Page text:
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Issue 9, 2012
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Control of stem cell fate and function by engineering physical microenvironments

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The phenotypic expression and function of stem cells are regulated by their integrated response to variable microenvironmental cues, including growth factors and cytokines, matrix-mediated signals, and cell–cell interactions. Recently, growing evidence suggests that matrix-mediated signals include mechanical stimuli such as strain, shear stress, substrate rigidity and topography, and these stimuli have a more profound impact on stem cell phenotypes than had previously been recognized, e.g. self-renewal and differentiation through the control of gene transcription and signaling pathways. Using a variety of cell culture models enabled by micro and nanoscale technologies, we are beginning to systematically and quantitatively investigate the integrated response of cells to combinations of relevant mechanobiological stimuli. This paper reviews recent advances in engineering physical stimuli for stem cell mechanobiology and discusses how micro- and nanoscale engineered platforms can be used to control stem cell niche environments and regulate stem cell fate and function.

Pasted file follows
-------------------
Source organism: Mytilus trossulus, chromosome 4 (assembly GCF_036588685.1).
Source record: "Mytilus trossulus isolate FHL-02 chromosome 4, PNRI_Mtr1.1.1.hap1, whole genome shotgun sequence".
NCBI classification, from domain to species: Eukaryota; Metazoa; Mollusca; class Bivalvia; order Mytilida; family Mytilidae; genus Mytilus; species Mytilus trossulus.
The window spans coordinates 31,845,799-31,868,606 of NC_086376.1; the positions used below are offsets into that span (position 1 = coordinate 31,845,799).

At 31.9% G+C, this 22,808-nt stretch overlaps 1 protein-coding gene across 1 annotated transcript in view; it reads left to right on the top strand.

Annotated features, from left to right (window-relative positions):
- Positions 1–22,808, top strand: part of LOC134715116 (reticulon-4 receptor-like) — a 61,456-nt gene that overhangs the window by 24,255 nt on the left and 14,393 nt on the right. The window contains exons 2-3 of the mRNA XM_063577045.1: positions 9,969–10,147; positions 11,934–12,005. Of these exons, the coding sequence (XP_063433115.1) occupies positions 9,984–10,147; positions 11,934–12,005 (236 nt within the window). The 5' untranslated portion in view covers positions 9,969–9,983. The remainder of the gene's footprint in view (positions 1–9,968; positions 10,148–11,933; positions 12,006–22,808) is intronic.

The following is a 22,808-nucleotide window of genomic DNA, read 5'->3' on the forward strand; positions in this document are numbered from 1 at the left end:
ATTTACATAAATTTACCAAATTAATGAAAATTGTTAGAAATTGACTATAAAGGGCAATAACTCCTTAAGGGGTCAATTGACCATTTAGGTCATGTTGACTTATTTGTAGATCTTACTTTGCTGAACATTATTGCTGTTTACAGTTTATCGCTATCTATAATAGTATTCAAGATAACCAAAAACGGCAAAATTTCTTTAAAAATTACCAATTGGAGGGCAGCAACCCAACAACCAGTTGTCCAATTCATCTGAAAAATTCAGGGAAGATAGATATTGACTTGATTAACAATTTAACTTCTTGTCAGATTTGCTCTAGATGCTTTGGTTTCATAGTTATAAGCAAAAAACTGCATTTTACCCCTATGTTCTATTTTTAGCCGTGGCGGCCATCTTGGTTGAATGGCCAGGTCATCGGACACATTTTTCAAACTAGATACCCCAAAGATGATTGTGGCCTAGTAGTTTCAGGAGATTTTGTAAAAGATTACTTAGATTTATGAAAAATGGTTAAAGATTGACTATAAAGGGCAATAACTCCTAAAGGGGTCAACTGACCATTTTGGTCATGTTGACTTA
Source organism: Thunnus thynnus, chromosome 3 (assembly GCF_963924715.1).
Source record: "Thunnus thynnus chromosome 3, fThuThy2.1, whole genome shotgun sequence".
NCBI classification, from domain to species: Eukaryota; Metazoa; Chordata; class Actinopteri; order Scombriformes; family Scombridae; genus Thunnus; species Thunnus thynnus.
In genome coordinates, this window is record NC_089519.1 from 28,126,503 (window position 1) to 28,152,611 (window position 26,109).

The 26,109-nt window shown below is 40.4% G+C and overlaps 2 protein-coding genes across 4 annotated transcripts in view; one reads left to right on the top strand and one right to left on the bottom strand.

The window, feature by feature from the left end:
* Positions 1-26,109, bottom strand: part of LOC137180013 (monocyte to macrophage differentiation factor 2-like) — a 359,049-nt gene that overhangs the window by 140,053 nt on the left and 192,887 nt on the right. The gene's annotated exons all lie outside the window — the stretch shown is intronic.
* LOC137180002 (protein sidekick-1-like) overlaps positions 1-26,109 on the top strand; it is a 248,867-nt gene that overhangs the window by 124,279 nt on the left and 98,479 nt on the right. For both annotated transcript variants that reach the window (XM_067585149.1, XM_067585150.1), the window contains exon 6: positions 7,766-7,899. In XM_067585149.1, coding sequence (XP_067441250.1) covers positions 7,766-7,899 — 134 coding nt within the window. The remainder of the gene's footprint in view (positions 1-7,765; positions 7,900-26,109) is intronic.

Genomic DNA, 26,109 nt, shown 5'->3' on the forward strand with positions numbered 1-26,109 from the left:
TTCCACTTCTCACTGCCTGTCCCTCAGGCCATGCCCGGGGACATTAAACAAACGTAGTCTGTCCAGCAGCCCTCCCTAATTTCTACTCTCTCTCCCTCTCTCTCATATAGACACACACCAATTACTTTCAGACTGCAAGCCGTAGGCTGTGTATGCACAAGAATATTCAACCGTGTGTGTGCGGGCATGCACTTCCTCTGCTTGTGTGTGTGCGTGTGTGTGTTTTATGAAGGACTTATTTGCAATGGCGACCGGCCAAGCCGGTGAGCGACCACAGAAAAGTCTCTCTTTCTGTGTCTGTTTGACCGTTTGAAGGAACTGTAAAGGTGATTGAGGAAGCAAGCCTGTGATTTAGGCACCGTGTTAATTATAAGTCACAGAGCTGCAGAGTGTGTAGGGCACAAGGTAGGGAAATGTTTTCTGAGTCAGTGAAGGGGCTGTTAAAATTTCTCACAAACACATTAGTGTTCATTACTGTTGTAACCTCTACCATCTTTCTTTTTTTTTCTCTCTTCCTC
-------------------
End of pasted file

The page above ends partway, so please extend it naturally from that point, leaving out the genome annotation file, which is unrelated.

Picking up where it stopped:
Graphical abstract: Control of stem cell fate and function by engineering physical microenvironments

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Publication details

The article was received on 02 Dec 2011, accepted on 05 Jul 2012 and first published on 25 Jul 2012

Article type: Review Article
DOI: 10.1039/C2IB20080E
Citation: Integr. Biol., 2012,4, 1008-1018

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